David Mamet's Edmond, by Infernal Bridegroom Productions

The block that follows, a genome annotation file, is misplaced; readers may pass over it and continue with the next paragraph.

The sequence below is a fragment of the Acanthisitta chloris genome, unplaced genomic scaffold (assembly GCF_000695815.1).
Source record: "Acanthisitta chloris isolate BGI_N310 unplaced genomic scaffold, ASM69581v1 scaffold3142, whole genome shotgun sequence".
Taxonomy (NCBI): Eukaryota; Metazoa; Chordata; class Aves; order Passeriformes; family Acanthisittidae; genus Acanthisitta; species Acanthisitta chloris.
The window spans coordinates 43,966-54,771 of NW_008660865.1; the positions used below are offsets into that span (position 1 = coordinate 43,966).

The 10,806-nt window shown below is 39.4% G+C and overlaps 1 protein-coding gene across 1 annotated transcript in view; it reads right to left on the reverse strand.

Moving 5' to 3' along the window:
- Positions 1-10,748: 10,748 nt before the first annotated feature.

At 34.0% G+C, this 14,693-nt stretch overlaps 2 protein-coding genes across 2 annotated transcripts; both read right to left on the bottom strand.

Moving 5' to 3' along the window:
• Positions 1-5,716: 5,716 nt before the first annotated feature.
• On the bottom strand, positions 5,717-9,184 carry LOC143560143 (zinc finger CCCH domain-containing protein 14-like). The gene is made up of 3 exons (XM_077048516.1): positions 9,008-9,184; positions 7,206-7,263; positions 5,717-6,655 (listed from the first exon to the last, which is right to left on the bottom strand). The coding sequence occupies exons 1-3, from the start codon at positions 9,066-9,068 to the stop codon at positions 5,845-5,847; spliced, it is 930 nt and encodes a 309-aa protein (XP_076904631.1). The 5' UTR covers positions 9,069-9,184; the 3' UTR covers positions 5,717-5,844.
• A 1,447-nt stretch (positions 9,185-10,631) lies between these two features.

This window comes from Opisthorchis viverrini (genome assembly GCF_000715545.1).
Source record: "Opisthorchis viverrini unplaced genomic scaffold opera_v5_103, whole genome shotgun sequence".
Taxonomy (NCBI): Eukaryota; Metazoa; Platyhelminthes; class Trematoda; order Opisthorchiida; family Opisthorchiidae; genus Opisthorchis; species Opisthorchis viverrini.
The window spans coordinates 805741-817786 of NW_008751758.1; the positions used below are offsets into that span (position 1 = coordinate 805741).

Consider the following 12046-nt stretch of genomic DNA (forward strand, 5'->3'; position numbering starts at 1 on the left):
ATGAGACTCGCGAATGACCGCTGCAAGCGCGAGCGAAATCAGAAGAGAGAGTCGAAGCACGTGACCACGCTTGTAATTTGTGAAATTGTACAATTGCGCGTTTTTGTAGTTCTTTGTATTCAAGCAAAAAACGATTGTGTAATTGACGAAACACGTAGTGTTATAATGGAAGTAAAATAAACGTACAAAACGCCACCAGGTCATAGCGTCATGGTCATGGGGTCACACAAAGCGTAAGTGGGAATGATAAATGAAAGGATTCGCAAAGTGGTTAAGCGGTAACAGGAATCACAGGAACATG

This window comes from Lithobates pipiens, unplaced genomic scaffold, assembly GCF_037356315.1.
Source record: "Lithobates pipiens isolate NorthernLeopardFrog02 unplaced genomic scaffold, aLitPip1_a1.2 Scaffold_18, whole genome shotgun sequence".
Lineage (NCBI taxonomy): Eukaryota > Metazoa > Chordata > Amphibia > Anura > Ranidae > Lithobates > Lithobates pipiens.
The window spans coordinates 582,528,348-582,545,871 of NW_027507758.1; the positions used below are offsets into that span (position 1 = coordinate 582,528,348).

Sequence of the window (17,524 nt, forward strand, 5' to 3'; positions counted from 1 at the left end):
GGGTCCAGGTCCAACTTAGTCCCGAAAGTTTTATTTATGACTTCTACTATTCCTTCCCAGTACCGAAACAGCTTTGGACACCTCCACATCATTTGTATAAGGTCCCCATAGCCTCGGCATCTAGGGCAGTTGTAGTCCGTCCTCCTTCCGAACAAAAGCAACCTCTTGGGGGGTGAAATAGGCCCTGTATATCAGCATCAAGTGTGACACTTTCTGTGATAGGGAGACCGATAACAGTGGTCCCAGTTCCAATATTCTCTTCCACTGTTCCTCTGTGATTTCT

There is no worse time to go to the theater than that seven-week period so innocently referred to as the holiday season, a time in which playhouses all over town prove that they can be as money-grubbing as the next tawdry business. Just look at all the lame productions of A Christmas Carol that begin trickling over the musty boards somewhere in mid-November. It's enough to make you want to boo those wretched Crachits off the stage once and for all. Thank heavens for Infernal Bridegroom Productions. Only they had the cojones and the artistic spine not to mount yet another insipid production about the joys of giving just so they could get their share of the holiday dough. Instead of sweetness and light, IBP's December production of David Mamet's Edmond pounded with a coal-black darkness that must have been inspired by the devil himself. The savage and demonic theatrical production -- all about the absence of meaning in our modern world -- was everything that most holiday shows are not: astonishing, riveting and utterly thrilling. And the lessons it taught about narcissism, greed and the violence of living were more meaningful than anything any ghost -- past, present or future -- could shake a chain at.